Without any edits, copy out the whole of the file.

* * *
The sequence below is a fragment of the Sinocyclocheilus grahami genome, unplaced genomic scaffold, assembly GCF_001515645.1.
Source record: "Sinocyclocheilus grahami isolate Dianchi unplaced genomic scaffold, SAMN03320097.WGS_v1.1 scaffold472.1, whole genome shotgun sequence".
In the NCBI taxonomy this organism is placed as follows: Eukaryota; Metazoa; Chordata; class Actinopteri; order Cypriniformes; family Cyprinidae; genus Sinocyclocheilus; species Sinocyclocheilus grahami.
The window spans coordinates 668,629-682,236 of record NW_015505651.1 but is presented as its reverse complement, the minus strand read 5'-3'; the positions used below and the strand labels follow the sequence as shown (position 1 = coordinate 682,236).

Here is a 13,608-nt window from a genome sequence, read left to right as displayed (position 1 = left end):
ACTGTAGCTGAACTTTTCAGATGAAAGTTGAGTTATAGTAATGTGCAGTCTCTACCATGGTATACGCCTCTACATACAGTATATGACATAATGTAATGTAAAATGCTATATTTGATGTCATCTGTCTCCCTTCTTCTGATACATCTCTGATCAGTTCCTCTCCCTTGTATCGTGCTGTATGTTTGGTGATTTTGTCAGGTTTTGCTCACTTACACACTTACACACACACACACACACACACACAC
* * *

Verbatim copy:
The sequence below is a fragment of the Sinocyclocheilus grahami genome, unplaced genomic scaffold, assembly GCF_001515645.1.
Source record: "Sinocyclocheilus grahami isolate Dianchi unplaced genomic scaffold, SAMN03320097.WGS_v1.1 scaffold472.1, whole genome shotgun sequence".
In the NCBI taxonomy this organism is placed as follows: Eukaryota; Metazoa; Chordata; class Actinopteri; order Cypriniformes; family Cyprinidae; genus Sinocyclocheilus; species Sinocyclocheilus grahami.
The window spans coordinates 668,629-682,236 of record NW_015505651.1 but is presented as its reverse complement, the minus strand read 5'-3'; the positions used below and the strand labels follow the sequence as shown (position 1 = coordinate 682,236).

Here is a 13,608-nt window from a genome sequence, read left to right as displayed (position 1 = left end):
ACTGTAGCTGAACTTTTCAGATGAAAGTTGAGTTATAGTAATGTGCAGTCTCTACCATGGTATACGCCTCTACATACAGTATATGACATAATGTAATGTAAAATGCTATATTTGATGTCATCTGTCTCCCTTCTTCTGATACATCTCTGATCAGTTCCTCTCCCTTGTATCGTGCTGTATGTTTGGTGATTTTGTCAGGTTTTGCTCACTTACACACTTACACACACACACACACACACACACAC